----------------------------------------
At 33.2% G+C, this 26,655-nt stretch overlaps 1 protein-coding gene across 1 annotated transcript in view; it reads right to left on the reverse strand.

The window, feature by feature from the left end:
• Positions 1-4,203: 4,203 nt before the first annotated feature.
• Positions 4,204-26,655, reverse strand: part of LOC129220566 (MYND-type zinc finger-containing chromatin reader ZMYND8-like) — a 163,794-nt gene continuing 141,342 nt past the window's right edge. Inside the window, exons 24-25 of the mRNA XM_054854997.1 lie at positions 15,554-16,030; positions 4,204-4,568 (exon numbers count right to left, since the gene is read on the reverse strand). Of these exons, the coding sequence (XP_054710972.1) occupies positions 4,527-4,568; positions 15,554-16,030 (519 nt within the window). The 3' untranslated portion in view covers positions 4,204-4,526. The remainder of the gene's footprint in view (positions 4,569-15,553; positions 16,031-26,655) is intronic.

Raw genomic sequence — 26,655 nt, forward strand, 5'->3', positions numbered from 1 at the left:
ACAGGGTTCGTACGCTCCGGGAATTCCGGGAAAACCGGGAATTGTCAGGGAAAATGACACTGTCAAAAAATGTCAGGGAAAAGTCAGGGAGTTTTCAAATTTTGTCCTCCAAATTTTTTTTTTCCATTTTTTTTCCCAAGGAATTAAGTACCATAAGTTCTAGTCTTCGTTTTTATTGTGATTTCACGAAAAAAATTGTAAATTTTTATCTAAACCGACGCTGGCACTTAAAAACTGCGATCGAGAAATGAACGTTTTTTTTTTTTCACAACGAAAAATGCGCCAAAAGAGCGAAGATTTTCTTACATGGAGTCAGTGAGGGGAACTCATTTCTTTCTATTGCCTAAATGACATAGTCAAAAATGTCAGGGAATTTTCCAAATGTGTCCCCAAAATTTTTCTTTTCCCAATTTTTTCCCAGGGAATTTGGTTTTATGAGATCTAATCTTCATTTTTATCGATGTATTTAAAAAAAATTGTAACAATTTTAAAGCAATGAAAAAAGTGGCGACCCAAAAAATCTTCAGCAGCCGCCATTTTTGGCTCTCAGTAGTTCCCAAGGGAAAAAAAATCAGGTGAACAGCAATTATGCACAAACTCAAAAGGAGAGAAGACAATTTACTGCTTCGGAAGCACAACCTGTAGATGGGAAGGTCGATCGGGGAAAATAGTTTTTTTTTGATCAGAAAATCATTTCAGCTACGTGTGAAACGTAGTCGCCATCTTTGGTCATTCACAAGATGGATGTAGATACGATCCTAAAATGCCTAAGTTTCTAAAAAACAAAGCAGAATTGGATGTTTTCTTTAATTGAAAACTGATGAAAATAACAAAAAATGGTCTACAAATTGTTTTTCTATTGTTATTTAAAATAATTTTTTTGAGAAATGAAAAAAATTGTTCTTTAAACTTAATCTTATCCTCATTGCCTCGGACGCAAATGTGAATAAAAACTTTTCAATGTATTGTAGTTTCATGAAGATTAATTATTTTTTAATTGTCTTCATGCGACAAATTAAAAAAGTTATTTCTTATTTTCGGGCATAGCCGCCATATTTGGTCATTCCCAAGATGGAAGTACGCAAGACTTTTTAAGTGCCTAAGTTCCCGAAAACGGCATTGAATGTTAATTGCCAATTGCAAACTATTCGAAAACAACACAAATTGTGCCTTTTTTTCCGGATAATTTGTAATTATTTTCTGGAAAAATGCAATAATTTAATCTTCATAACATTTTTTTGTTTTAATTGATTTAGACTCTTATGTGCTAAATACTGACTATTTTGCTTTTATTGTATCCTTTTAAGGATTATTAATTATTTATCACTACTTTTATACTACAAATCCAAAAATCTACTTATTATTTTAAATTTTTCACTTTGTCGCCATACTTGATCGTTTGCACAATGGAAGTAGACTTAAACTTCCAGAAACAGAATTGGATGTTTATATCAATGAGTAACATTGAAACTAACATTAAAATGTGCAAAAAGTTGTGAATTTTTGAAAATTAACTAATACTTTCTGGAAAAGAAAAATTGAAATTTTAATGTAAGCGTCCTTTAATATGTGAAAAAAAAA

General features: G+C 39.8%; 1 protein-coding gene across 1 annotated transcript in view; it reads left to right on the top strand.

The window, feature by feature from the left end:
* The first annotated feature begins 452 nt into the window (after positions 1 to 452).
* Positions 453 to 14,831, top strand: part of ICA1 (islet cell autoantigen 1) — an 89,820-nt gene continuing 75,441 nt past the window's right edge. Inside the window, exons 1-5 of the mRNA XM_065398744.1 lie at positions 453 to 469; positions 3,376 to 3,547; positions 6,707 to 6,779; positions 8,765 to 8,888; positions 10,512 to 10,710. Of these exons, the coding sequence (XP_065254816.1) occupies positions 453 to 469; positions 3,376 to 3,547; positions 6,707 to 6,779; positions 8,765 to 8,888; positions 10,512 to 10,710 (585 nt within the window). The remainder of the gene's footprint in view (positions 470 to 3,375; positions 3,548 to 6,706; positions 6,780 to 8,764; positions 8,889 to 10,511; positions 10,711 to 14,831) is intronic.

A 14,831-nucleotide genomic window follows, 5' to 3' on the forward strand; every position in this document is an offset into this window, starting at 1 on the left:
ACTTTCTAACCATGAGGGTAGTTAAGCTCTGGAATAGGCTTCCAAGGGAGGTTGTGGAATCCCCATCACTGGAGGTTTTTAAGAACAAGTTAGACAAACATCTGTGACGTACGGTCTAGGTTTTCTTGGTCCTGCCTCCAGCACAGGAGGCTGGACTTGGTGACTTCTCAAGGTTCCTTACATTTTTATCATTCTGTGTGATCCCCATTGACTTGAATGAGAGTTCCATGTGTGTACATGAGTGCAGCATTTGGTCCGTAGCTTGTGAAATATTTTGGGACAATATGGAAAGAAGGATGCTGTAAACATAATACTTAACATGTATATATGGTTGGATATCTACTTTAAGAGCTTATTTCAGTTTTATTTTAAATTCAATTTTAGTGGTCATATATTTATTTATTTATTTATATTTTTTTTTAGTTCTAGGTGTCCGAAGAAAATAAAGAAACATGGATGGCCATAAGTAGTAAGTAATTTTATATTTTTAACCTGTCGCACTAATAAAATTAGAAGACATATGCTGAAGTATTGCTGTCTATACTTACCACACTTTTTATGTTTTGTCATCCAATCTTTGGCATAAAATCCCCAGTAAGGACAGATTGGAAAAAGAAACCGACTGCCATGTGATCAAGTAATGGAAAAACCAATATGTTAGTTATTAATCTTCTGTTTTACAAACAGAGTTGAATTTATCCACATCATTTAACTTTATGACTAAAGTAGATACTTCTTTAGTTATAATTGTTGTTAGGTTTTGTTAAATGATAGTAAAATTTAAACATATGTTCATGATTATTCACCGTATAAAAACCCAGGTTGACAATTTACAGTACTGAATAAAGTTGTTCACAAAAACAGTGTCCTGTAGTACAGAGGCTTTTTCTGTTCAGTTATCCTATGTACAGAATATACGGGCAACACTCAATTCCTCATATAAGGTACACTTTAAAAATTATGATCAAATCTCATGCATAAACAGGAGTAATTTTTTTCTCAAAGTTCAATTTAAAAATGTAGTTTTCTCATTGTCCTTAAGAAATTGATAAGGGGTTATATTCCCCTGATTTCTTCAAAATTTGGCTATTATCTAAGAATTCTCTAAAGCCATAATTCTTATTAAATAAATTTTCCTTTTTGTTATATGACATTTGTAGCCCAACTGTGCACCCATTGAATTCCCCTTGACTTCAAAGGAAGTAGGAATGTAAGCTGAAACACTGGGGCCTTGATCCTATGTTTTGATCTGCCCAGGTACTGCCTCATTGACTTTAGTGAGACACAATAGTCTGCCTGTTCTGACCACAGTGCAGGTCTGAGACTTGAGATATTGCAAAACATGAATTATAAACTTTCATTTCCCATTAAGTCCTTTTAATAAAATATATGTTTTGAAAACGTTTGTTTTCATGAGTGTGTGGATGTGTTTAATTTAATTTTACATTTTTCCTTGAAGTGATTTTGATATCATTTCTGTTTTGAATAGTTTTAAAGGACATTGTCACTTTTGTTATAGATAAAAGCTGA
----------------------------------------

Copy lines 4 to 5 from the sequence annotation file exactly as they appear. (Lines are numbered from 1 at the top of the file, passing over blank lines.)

• Positions 4,204-26,655, reverse strand: part of LOC129220566 (MYND-type zinc finger-containing chromatin reader ZMYND8-like) — a 163,794-nt gene continuing 141,342 nt past the window's right edge. Inside the window, exons 24-25 of the mRNA XM_054854997.1 lie at positions 15,554-16,030; positions 4,204-4,568 (exon numbers count right to left, since the gene is read on the reverse strand). Of these exons, the coding sequence (XP_054710972.1) occupies positions 4,527-4,568; positions 15,554-16,030 (519 nt within the window). The 3' untranslated portion in view covers positions 4,204-4,526. The remainder of the gene's footprint in view (positions 4,569-15,553; positions 16,031-26,655) is intronic.

Raw genomic sequence — 26,655 nt, forward strand, 5'->3', positions numbered from 1 at the left: